Explainer: 10 greatest moments on 'The Simpsons' couch
In 1990, when most TV series openings had been reduced to a few seconds of a logo, "The Simpsons" fought the trend with a long opening featuring bits highlighting the family members, and a different beginning and ending every week (with some repeats now and then).
Bart's blackboard gags got the most attention in the beginning, defining the show's first breakout character. But the sequence of the family crowding onto the living room couch in front of their TV ultimately eclipsed it.
It's understandable why the couch gags didn't immediately get attention. They started out simply with variations of problems fitting everyone in or the couch breaking, but after 21 years of development and more than 270 different gags, the sequences have ranged from the surreal to the scientific, from homages and parodies to inside jokes only an obsessed fan would get, and from three seconds to more than a minute and a half in length. Some obviously stand out, while others deserve more attention.
The Banksy job
The couch gags got special attention recently when the producers allowed an outsider to create one, and British graffiti artist Banksy is by definition an outsider. So what viewers got was a zoom-out from a static picture of the family on the couch to see a poorly lit cartoon sweatshop with rows of workers painting animation cels and a small boy taking the finished frames and dipping them in a vat of toxic stuff.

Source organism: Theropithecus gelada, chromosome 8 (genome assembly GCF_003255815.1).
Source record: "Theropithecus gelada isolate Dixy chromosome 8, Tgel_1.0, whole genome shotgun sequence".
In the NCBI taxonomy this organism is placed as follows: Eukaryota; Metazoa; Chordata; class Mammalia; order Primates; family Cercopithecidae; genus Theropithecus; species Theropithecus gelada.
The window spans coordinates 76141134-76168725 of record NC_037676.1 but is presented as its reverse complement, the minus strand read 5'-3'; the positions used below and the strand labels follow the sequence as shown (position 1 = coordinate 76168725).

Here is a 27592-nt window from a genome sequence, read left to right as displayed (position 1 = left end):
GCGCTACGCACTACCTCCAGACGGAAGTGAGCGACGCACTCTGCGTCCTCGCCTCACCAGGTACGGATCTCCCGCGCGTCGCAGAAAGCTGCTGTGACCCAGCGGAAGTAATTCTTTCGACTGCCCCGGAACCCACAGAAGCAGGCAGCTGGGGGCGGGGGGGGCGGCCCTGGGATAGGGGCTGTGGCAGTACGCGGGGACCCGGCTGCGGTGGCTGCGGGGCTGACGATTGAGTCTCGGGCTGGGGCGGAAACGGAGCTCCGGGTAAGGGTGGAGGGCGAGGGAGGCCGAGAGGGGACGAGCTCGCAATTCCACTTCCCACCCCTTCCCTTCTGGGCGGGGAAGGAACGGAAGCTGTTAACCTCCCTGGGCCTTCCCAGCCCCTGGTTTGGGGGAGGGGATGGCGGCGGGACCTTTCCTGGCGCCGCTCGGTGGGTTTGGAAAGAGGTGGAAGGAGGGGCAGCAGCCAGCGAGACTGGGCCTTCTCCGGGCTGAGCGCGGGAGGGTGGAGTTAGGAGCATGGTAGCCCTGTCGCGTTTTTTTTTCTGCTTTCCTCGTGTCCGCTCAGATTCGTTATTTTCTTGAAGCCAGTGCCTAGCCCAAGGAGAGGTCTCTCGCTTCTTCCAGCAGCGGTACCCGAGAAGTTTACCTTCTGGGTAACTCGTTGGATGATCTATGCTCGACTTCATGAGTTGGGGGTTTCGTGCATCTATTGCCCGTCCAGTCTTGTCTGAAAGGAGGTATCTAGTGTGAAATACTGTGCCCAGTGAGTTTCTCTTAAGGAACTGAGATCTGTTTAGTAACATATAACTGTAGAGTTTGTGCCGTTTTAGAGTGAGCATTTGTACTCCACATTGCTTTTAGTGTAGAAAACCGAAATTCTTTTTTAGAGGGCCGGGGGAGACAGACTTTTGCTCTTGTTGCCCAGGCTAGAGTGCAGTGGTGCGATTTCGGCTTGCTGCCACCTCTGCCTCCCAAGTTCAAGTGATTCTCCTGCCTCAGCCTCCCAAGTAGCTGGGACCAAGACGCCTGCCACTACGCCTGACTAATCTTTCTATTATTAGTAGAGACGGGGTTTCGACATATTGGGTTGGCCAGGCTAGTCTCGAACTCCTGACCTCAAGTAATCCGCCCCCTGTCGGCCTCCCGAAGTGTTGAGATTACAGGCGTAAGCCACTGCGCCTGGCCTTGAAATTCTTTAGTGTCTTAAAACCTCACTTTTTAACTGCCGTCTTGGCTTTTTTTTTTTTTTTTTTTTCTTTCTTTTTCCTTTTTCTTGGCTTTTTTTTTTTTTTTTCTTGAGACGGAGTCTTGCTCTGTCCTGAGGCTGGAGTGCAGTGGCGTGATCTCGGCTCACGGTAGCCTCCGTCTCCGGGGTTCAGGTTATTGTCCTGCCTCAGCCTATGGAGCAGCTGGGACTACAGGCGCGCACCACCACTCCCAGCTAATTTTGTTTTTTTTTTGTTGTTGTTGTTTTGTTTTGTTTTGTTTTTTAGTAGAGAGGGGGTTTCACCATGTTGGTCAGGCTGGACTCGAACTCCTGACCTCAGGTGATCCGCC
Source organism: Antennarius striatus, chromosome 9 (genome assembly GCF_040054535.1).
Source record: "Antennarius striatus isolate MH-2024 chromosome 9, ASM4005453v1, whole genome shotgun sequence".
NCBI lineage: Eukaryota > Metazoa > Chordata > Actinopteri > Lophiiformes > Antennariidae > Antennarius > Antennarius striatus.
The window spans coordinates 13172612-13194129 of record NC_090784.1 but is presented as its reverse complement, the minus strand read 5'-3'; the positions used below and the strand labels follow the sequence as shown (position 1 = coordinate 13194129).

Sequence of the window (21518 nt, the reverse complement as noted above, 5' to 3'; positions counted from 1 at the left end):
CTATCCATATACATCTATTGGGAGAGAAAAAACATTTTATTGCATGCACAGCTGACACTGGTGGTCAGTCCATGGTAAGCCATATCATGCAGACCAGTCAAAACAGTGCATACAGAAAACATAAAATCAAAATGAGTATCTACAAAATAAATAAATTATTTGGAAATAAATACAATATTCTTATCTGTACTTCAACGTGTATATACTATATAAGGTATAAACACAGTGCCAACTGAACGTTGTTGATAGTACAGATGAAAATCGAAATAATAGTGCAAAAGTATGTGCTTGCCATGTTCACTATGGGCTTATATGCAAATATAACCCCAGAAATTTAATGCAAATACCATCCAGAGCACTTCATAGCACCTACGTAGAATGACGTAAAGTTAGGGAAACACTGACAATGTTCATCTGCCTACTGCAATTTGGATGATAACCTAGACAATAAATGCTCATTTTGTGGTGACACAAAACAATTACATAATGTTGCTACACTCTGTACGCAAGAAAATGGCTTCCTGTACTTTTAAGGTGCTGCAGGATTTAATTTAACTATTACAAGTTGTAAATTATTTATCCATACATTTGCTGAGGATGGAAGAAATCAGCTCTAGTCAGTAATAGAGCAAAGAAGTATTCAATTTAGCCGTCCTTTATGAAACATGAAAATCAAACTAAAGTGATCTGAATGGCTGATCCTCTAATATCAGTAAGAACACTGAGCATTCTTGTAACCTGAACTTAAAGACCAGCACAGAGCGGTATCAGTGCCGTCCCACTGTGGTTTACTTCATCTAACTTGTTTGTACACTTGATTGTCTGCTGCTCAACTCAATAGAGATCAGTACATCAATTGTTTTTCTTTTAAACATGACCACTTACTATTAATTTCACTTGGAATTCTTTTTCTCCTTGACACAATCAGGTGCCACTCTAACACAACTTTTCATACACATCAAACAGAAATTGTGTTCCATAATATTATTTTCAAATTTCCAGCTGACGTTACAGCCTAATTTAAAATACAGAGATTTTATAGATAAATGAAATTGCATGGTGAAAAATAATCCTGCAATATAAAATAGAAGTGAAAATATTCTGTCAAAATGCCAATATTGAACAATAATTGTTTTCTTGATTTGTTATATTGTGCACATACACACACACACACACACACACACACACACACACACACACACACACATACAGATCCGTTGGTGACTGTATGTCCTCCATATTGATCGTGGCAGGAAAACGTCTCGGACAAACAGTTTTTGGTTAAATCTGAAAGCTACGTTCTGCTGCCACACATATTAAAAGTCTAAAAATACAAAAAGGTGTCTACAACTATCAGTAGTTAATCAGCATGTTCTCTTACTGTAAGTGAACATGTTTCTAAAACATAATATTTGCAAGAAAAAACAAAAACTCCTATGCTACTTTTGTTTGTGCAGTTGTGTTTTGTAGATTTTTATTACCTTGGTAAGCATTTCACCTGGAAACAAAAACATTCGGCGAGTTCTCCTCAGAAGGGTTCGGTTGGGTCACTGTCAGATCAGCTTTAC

In an environment of debris, rats and human skulls, the camera then pans to the merchandising department, where things get even grimmer — and sillier — with small, furry animals getting tossed into a woodchipper to provide stuffing for Bart dolls, and a sickly unicorn punching the center holes in video discs.
Then zooming out again, it's revealed that this is all taking place in a dirty brown building shaped like the 20th Century Fox logo. Even compared to past "Simpsons" bits, rarely has the hand that feeds a TV show been bitten so well.
Big musical number
The first time the family "performed" in a couch gag was early in season two, when they lined up to do the "Walk Like an Egyptian" dance, then bounded onto the couch with a "Ta daa!"
But the first really elaborate performance came two years later as they started a high-kicking dance, to be joined by a Rockettes-style chorus line and unicyclists. As the living room was replaced by a massive stage, fire-eaters, dancing elephants and more joined the family.